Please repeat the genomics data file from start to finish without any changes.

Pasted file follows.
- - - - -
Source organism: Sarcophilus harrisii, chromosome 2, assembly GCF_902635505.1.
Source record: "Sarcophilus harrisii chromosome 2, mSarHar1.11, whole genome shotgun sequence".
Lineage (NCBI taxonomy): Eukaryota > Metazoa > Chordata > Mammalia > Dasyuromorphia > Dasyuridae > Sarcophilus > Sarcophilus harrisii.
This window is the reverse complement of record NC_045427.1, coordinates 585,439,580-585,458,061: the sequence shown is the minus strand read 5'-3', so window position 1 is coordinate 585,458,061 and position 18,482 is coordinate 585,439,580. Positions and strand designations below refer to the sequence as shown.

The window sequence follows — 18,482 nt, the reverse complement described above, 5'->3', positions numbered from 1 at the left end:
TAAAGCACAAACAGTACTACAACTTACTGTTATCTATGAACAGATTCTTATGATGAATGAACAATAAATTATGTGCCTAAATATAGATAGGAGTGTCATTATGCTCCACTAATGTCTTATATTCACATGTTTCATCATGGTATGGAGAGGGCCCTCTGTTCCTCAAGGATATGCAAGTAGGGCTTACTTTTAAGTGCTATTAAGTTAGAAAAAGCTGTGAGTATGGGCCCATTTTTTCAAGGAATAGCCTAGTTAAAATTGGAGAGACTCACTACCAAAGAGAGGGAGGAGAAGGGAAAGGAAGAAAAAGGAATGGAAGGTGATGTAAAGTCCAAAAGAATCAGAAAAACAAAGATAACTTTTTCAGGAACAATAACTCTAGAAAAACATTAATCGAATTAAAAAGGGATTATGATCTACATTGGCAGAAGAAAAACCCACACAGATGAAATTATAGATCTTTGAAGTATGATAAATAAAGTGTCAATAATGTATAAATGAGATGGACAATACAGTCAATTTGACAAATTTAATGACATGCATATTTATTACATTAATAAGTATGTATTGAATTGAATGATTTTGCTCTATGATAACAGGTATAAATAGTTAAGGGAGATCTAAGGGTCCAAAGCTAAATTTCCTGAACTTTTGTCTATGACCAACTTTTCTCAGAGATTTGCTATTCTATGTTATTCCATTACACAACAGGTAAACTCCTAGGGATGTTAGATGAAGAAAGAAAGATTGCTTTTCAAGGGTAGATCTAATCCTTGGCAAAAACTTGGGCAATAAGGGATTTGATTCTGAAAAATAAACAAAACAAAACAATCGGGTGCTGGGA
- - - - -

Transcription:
Source organism: Sarcophilus harrisii, chromosome 2, assembly GCF_902635505.1.
Source record: "Sarcophilus harrisii chromosome 2, mSarHar1.11, whole genome shotgun sequence".
Lineage (NCBI taxonomy): Eukaryota > Metazoa > Chordata > Mammalia > Dasyuromorphia > Dasyuridae > Sarcophilus > Sarcophilus harrisii.
This window is the reverse complement of record NC_045427.1, coordinates 585,439,580-585,458,061: the sequence shown is the minus strand read 5'-3', so window position 1 is coordinate 585,458,061 and position 18,482 is coordinate 585,439,580. Positions and strand designations below refer to the sequence as shown.

The window sequence follows — 18,482 nt, the reverse complement described above, 5'->3', positions numbered from 1 at the left end:
TAAAGCACAAACAGTACTACAACTTACTGTTATCTATGAACAGATTCTTATGATGAATGAACAATAAATTATGTGCCTAAATATAGATAGGAGTGTCATTATGCTCCACTAATGTCTTATATTCACATGTTTCATCATGGTATGGAGAGGGCCCTCTGTTCCTCAAGGATATGCAAGTAGGGCTTACTTTTAAGTGCTATTAAGTTAGAAAAAGCTGTGAGTATGGGCCCATTTTTTCAAGGAATAGCCTAGTTAAAATTGGAGAGACTCACTACCAAAGAGAGGGAGGAGAAGGGAAAGGAAGAAAAAGGAATGGAAGGTGATGTAAAGTCCAAAAGAATCAGAAAAACAAAGATAACTTTTTCAGGAACAATAACTCTAGAAAAACATTAATCGAATTAAAAAGGGATTATGATCTACATTGGCAGAAGAAAAACCCACACAGATGAAATTATAGATCTTTGAAGTATGATAAATAAAGTGTCAATAATGTATAAATGAGATGGACAATACAGTCAATTTGACAAATTTAATGACATGCATATTTATTACATTAATAAGTATGTATTGAATTGAATGATTTTGCTCTATGATAACAGGTATAAATAGTTAAGGGAGATCTAAGGGTCCAAAGCTAAATTTCCTGAACTTTTGTCTATGACCAACTTTTCTCAGAGATTTGCTATTCTATGTTATTCCATTACACAACAGGTAAACTCCTAGGGATGTTAGATGAAGAAAGAAAGATTGCTTTTCAAGGGTAGATCTAATCCTTGGCAAAAACTTGGGCAATAAGGGATTTGATTCTGAAAAATAAACAAAACAAAACAATCGGGTGCTGGGA